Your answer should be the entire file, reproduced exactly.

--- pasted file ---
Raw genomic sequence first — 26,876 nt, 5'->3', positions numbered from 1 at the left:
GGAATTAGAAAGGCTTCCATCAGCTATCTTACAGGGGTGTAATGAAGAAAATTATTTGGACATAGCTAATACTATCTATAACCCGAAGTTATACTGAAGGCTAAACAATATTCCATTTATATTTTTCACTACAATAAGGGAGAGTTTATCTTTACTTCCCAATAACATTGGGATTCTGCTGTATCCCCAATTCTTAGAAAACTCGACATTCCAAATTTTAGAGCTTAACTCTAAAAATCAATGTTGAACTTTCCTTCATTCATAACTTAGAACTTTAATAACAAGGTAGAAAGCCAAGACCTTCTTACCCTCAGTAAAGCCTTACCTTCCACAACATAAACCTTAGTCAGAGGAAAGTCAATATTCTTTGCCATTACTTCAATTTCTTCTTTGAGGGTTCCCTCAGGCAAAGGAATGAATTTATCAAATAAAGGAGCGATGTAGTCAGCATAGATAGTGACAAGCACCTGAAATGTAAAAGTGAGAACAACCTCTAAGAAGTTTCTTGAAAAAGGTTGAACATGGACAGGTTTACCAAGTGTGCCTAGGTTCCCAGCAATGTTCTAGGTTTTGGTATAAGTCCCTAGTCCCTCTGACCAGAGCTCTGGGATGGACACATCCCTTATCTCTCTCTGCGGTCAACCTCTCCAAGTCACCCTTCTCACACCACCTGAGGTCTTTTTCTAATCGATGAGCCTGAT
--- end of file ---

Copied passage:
Raw genomic sequence first — 26,876 nt, 5'->3', positions numbered from 1 at the left:
GGAATTAGAAAGGCTTCCATCAGCTATCTTACAGGGGTGTAATGAAGAAAATTATTTGGACATAGCTAATACTATCTATAACCCGAAGTTATACTGAAGGCTAAACAATATTCCATTTATATTTTTCACTACAATAAGGGAGAGTTTATCTTTACTTCCCAATAACATTGGGATTCTGCTGTATCCCCAATTCTTAGAAAACTCGACATTCCAAATTTTAGAGCTTAACTCTAAAAATCAATGTTGAACTTTCCTTCATTCATAACTTAGAACTTTAATAACAAGGTAGAAAGCCAAGACCTTCTTACCCTCAGTAAAGCCTTACCTTCCACAACATAAACCTTAGTCAGAGGAAAGTCAATATTCTTTGCCATTACTTCAATTTCTTCTTTGAGGGTTCCCTCAGGCAAAGGAATGAATTTATCAAATAAAGGAGCGATGTAGTCAGCATAGATAGTGACAAGCACCTGAAATGTAAAAGTGAGAACAACCTCTAAGAAGTTTCTTGAAAAAGGTTGAACATGGACAGGTTTACCAAGTGTGCCTAGGTTCCCAGCAATGTTCTAGGTTTTGGTATAAGTCCCTAGTCCCTCTGACCAGAGCTCTGGGATGGACACATCCCTTATCTCTCTCTGCGGTCAACCTCTCCAAGTCACCCTTCTCACACCACCTGAGGTCTTTTTCTAATCGATGAGCCTGAT